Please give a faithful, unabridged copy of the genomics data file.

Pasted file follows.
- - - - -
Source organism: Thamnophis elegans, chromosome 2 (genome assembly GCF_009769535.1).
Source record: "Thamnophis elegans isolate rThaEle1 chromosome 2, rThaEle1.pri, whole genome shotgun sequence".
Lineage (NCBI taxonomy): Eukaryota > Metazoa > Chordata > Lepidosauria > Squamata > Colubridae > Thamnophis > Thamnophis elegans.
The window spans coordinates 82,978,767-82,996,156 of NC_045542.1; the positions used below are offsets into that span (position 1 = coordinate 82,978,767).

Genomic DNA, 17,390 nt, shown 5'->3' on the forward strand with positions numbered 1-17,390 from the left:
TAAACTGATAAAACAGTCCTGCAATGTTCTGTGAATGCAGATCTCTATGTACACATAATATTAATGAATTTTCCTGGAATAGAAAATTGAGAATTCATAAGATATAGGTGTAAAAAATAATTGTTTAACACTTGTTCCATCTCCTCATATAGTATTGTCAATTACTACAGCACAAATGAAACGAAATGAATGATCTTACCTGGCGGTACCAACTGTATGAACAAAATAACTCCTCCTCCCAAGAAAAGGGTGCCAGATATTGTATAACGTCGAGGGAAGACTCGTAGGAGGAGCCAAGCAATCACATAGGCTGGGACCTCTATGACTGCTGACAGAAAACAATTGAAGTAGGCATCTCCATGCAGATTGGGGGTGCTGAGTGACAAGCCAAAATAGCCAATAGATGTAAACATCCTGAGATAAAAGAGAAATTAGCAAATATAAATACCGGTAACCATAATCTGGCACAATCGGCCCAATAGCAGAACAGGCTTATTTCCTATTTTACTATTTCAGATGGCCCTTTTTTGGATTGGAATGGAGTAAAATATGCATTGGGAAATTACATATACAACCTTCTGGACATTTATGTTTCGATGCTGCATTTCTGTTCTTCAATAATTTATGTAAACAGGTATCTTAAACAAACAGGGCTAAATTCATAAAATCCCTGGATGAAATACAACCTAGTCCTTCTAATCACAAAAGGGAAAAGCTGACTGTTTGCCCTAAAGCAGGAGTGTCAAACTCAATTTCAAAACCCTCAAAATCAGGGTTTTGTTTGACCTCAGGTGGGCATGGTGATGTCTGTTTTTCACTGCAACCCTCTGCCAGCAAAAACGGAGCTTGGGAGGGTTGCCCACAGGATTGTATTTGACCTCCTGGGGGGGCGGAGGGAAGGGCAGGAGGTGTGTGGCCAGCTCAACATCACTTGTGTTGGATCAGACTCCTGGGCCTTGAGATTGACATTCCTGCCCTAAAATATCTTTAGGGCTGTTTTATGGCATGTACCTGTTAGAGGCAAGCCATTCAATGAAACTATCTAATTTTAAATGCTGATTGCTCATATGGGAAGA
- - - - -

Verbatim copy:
Source organism: Thamnophis elegans, chromosome 2 (genome assembly GCF_009769535.1).
Source record: "Thamnophis elegans isolate rThaEle1 chromosome 2, rThaEle1.pri, whole genome shotgun sequence".
Lineage (NCBI taxonomy): Eukaryota > Metazoa > Chordata > Lepidosauria > Squamata > Colubridae > Thamnophis > Thamnophis elegans.
The window spans coordinates 82,978,767-82,996,156 of NC_045542.1; the positions used below are offsets into that span (position 1 = coordinate 82,978,767).

Genomic DNA, 17,390 nt, shown 5'->3' on the forward strand with positions numbered 1-17,390 from the left:
TAAACTGATAAAACAGTCCTGCAATGTTCTGTGAATGCAGATCTCTATGTACACATAATATTAATGAATTTTCCTGGAATAGAAAATTGAGAATTCATAAGATATAGGTGTAAAAAATAATTGTTTAACACTTGTTCCATCTCCTCATATAGTATTGTCAATTACTACAGCACAAATGAAACGAAATGAATGATCTTACCTGGCGGTACCAACTGTATGAACAAAATAACTCCTCCTCCCAAGAAAAGGGTGCCAGATATTGTATAACGTCGAGGGAAGACTCGTAGGAGGAGCCAAGCAATCACATAGGCTGGGACCTCTATGACTGCTGACAGAAAACAATTGAAGTAGGCATCTCCATGCAGATTGGGGGTGCTGAGTGACAAGCCAAAATAGCCAATAGATGTAAACATCCTGAGATAAAAGAGAAATTAGCAAATATAAATACCGGTAACCATAATCTGGCACAATCGGCCCAATAGCAGAACAGGCTTATTTCCTATTTTACTATTTCAGATGGCCCTTTTTTGGATTGGAATGGAGTAAAATATGCATTGGGAAATTACATATACAACCTTCTGGACATTTATGTTTCGATGCTGCATTTCTGTTCTTCAATAATTTATGTAAACAGGTATCTTAAACAAACAGGGCTAAATTCATAAAATCCCTGGATGAAATACAACCTAGTCCTTCTAATCACAAAAGGGAAAAGCTGACTGTTTGCCCTAAAGCAGGAGTGTCAAACTCAATTTCAAAACCCTCAAAATCAGGGTTTTGTTTGACCTCAGGTGGGCATGGTGATGTCTGTTTTTCACTGCAACCCTCTGCCAGCAAAAACGGAGCTTGGGAGGGTTGCCCACAGGATTGTATTTGACCTCCTGGGGGGGCGGAGGGAAGGGCAGGAGGTGTGTGGCCAGCTCAACATCACTTGTGTTGGATCAGACTCCTGGGCCTTGAGATTGACATTCCTGCCCTAAAATATCTTTAGGGCTGTTTTATGGCATGTACCTGTTAGAGGCAAGCCATTCAATGAAACTATCTAATTTTAAATGCTGATTGCTCATATGGGAAGA